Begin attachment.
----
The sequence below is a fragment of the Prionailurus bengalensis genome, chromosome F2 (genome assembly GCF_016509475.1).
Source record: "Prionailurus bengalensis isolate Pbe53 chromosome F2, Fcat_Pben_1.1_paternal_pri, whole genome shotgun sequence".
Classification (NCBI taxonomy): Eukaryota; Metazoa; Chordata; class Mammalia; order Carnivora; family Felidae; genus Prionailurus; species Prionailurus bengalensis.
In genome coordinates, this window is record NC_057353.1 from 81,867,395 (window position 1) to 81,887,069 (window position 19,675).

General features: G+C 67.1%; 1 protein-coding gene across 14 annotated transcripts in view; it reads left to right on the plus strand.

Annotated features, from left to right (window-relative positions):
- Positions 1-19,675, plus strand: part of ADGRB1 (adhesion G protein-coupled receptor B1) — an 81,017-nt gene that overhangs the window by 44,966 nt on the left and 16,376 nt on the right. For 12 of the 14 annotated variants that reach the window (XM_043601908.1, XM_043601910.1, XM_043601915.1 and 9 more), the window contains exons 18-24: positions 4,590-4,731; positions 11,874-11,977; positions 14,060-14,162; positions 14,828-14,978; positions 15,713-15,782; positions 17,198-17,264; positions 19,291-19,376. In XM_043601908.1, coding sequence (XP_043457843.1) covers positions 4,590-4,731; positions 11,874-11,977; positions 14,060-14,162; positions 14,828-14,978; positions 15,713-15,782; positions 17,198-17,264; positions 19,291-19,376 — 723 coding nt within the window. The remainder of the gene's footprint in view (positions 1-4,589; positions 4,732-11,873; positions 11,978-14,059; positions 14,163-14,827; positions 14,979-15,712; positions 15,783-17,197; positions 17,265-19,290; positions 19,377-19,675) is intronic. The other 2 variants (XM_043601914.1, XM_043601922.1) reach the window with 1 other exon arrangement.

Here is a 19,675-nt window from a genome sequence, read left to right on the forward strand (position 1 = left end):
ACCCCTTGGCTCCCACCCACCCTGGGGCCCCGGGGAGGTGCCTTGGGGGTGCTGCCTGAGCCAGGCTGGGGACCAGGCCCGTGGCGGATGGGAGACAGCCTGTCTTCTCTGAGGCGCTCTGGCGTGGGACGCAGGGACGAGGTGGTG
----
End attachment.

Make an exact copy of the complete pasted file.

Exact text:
The sequence below is a fragment of the Prionailurus bengalensis genome, chromosome F2 (genome assembly GCF_016509475.1).
Source record: "Prionailurus bengalensis isolate Pbe53 chromosome F2, Fcat_Pben_1.1_paternal_pri, whole genome shotgun sequence".
Classification (NCBI taxonomy): Eukaryota; Metazoa; Chordata; class Mammalia; order Carnivora; family Felidae; genus Prionailurus; species Prionailurus bengalensis.
In genome coordinates, this window is record NC_057353.1 from 81,867,395 (window position 1) to 81,887,069 (window position 19,675).

General features: G+C 67.1%; 1 protein-coding gene across 14 annotated transcripts in view; it reads left to right on the plus strand.

Annotated features, from left to right (window-relative positions):
- Positions 1-19,675, plus strand: part of ADGRB1 (adhesion G protein-coupled receptor B1) — an 81,017-nt gene that overhangs the window by 44,966 nt on the left and 16,376 nt on the right. For 12 of the 14 annotated variants that reach the window (XM_043601908.1, XM_043601910.1, XM_043601915.1 and 9 more), the window contains exons 18-24: positions 4,590-4,731; positions 11,874-11,977; positions 14,060-14,162; positions 14,828-14,978; positions 15,713-15,782; positions 17,198-17,264; positions 19,291-19,376. In XM_043601908.1, coding sequence (XP_043457843.1) covers positions 4,590-4,731; positions 11,874-11,977; positions 14,060-14,162; positions 14,828-14,978; positions 15,713-15,782; positions 17,198-17,264; positions 19,291-19,376 — 723 coding nt within the window. The remainder of the gene's footprint in view (positions 1-4,589; positions 4,732-11,873; positions 11,978-14,059; positions 14,163-14,827; positions 14,979-15,712; positions 15,783-17,197; positions 17,265-19,290; positions 19,377-19,675) is intronic. The other 2 variants (XM_043601914.1, XM_043601922.1) reach the window with 1 other exon arrangement.

Here is a 19,675-nt window from a genome sequence, read left to right on the forward strand (position 1 = left end):
ACCCCTTGGCTCCCACCCACCCTGGGGCCCCGGGGAGGTGCCTTGGGGGTGCTGCCTGAGCCAGGCTGGGGACCAGGCCCGTGGCGGATGGGAGACAGCCTGTCTTCTCTGAGGCGCTCTGGCGTGGGACGCAGGGACGAGGTGGTG